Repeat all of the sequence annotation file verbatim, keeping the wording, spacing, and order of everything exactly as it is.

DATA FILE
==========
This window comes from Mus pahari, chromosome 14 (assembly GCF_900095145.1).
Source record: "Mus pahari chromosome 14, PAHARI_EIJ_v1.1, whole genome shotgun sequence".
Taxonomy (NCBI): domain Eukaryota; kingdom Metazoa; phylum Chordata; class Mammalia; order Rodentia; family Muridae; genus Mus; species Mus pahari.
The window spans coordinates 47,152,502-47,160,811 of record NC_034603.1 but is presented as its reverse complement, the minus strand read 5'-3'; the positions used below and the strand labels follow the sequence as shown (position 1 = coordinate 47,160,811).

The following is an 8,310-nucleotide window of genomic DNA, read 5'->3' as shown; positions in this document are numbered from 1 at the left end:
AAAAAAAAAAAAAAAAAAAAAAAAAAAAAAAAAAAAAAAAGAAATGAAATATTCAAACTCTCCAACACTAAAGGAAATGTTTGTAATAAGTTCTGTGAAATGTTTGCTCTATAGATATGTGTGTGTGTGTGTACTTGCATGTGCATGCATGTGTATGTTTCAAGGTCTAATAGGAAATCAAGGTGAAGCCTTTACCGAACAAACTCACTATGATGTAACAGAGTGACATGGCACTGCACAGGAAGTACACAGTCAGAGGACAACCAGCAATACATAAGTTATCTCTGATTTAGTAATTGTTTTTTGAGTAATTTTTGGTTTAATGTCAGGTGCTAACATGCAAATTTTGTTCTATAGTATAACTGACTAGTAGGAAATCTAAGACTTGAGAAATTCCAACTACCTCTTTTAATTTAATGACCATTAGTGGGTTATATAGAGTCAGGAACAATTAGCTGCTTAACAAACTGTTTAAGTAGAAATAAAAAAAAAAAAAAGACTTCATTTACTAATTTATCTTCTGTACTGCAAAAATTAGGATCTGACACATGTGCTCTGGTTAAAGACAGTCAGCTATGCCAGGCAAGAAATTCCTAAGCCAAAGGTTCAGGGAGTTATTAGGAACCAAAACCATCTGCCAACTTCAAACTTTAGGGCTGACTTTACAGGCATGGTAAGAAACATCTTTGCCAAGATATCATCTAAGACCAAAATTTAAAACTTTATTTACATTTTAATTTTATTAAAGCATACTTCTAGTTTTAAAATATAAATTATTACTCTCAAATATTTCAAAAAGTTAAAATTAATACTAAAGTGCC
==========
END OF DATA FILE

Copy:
This window comes from Mus pahari, chromosome 14 (assembly GCF_900095145.1).
Source record: "Mus pahari chromosome 14, PAHARI_EIJ_v1.1, whole genome shotgun sequence".
Taxonomy (NCBI): domain Eukaryota; kingdom Metazoa; phylum Chordata; class Mammalia; order Rodentia; family Muridae; genus Mus; species Mus pahari.
The window spans coordinates 47,152,502-47,160,811 of record NC_034603.1 but is presented as its reverse complement, the minus strand read 5'-3'; the positions used below and the strand labels follow the sequence as shown (position 1 = coordinate 47,160,811).

The following is an 8,310-nucleotide window of genomic DNA, read 5'->3' as shown; positions in this document are numbered from 1 at the left end:
AAAAAAAAAAAAAAAAAAAAAAAAAAAAAAAAAAAAAAAAGAAATGAAATATTCAAACTCTCCAACACTAAAGGAAATGTTTGTAATAAGTTCTGTGAAATGTTTGCTCTATAGATATGTGTGTGTGTGTGTACTTGCATGTGCATGCATGTGTATGTTTCAAGGTCTAATAGGAAATCAAGGTGAAGCCTTTACCGAACAAACTCACTATGATGTAACAGAGTGACATGGCACTGCACAGGAAGTACACAGTCAGAGGACAACCAGCAATACATAAGTTATCTCTGATTTAGTAATTGTTTTTTGAGTAATTTTTGGTTTAATGTCAGGTGCTAACATGCAAATTTTGTTCTATAGTATAACTGACTAGTAGGAAATCTAAGACTTGAGAAATTCCAACTACCTCTTTTAATTTAATGACCATTAGTGGGTTATATAGAGTCAGGAACAATTAGCTGCTTAACAAACTGTTTAAGTAGAAATAAAAAAAAAAAAAAGACTTCATTTACTAATTTATCTTCTGTACTGCAAAAATTAGGATCTGACACATGTGCTCTGGTTAAAGACAGTCAGCTATGCCAGGCAAGAAATTCCTAAGCCAAAGGTTCAGGGAGTTATTAGGAACCAAAACCATCTGCCAACTTCAAACTTTAGGGCTGACTTTACAGGCATGGTAAGAAACATCTTTGCCAAGATATCATCTAAGACCAAAATTTAAAACTTTATTTACATTTTAATTTTATTAAAGCATACTTCTAGTTTTAAAATATAAATTATTACTCTCAAATATTTCAAAAAGTTAAAATTAATACTAAAGTGCC